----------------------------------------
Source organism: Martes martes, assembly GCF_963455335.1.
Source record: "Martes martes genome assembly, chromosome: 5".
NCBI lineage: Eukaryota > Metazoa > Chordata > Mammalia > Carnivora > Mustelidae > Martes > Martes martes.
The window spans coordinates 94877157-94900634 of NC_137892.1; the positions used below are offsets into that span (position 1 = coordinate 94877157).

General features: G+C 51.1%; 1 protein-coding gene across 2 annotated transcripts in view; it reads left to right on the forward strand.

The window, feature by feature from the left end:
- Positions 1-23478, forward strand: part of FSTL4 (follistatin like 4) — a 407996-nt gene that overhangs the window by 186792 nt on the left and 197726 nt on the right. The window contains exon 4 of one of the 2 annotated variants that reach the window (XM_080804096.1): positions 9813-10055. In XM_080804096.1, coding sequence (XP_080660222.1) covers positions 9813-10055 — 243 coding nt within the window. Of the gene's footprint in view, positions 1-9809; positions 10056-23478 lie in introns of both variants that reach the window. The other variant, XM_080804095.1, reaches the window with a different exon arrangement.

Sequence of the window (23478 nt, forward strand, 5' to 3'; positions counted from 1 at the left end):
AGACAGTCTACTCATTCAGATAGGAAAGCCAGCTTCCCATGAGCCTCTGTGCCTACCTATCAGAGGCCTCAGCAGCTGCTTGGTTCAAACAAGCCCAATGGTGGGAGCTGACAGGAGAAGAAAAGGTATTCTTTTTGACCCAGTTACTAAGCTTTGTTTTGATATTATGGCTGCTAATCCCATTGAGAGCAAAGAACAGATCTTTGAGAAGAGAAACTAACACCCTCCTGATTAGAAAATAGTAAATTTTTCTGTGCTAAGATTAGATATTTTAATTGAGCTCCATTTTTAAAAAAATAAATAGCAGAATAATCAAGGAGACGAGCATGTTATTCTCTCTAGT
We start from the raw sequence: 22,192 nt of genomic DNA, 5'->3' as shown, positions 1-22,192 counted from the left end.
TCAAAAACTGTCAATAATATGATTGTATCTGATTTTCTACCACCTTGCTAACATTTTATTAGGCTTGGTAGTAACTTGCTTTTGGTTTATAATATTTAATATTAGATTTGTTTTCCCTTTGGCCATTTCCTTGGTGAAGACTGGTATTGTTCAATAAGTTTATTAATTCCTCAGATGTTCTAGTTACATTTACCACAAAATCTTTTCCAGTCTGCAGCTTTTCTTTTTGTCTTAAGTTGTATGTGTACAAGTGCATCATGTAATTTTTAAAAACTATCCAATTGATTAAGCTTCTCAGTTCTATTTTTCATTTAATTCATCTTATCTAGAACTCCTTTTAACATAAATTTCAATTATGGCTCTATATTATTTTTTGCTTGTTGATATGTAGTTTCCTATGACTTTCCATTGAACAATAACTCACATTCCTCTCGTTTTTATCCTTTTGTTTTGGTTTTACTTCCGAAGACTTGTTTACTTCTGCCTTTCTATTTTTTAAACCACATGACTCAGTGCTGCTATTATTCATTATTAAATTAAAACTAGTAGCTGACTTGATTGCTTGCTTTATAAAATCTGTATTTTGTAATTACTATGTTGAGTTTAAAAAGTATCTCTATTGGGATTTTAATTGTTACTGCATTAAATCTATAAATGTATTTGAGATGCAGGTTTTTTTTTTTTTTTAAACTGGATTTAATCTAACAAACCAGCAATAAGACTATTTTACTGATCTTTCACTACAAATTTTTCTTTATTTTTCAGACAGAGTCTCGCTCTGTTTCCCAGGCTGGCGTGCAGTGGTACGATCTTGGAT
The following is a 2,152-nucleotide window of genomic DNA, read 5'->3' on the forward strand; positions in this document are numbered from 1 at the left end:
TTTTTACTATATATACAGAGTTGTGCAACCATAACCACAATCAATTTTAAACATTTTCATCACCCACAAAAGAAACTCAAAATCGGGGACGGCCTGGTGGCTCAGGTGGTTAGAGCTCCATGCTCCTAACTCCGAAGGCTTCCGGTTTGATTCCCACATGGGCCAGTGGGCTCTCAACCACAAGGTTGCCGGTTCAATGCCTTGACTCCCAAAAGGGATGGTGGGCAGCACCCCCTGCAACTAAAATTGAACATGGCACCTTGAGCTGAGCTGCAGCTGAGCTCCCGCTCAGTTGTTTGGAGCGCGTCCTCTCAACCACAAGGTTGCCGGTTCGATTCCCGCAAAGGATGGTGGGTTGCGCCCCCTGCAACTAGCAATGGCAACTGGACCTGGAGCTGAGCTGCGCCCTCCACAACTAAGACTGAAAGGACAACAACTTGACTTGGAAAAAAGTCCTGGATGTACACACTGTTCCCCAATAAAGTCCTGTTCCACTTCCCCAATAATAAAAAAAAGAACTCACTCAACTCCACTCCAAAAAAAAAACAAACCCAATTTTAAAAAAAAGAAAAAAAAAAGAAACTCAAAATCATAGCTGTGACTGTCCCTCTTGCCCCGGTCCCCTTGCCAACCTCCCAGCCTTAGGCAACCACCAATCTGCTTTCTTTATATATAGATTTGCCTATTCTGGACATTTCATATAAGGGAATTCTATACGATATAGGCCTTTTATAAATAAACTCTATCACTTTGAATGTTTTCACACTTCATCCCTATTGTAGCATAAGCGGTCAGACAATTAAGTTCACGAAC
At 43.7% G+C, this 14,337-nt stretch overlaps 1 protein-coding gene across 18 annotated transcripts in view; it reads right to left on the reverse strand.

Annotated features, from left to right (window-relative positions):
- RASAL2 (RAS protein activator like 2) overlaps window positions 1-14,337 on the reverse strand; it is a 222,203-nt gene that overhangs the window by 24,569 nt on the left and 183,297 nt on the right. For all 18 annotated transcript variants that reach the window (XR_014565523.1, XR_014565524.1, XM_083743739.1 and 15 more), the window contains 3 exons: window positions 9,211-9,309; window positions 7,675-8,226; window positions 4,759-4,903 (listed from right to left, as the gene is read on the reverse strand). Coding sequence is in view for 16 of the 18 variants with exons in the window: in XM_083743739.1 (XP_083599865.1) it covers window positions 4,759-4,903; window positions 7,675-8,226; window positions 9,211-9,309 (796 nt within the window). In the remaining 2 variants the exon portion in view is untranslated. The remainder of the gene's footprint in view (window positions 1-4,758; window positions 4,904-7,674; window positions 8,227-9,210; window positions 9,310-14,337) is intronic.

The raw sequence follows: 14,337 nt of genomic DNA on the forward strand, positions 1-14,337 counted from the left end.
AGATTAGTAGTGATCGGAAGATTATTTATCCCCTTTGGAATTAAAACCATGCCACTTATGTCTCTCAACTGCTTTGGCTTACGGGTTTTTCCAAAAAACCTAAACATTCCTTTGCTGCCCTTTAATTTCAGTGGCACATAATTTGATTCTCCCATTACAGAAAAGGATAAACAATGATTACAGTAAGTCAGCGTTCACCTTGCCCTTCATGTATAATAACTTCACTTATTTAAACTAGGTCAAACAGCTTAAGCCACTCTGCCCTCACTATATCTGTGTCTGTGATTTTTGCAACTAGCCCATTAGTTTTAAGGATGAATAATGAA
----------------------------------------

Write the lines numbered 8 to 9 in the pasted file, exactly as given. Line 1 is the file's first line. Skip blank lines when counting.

Sequence of the window (23478 nt, forward strand, 5' to 3'; positions counted from 1 at the left end):
AGACAGTCTACTCATTCAGATAGGAAAGCCAGCTTCCCATGAGCCTCTGTGCCTACCTATCAGAGGCCTCAGCAGCTGCTTGGTTCAAACAAGCCCAATGGTGGGAGCTGACAGGAGAAGAAAAGGTATTCTTTTTGACCCAGTTACTAAGCTTTGTTTTGATATTATGGCTGCTAATCCCATTGAGAGCAAAGAACAGATCTTTGAGAAGAGAAACTAACACCCTCCTGATTAGAAAATAGTAAATTTTTCTGTGCTAAGATTAGATATTTTAATTGAGCTCCATTTTTAAAAAAATAAATAGCAGAATAATCAAGGAGACGAGCATGTTATTCTCTCTAGT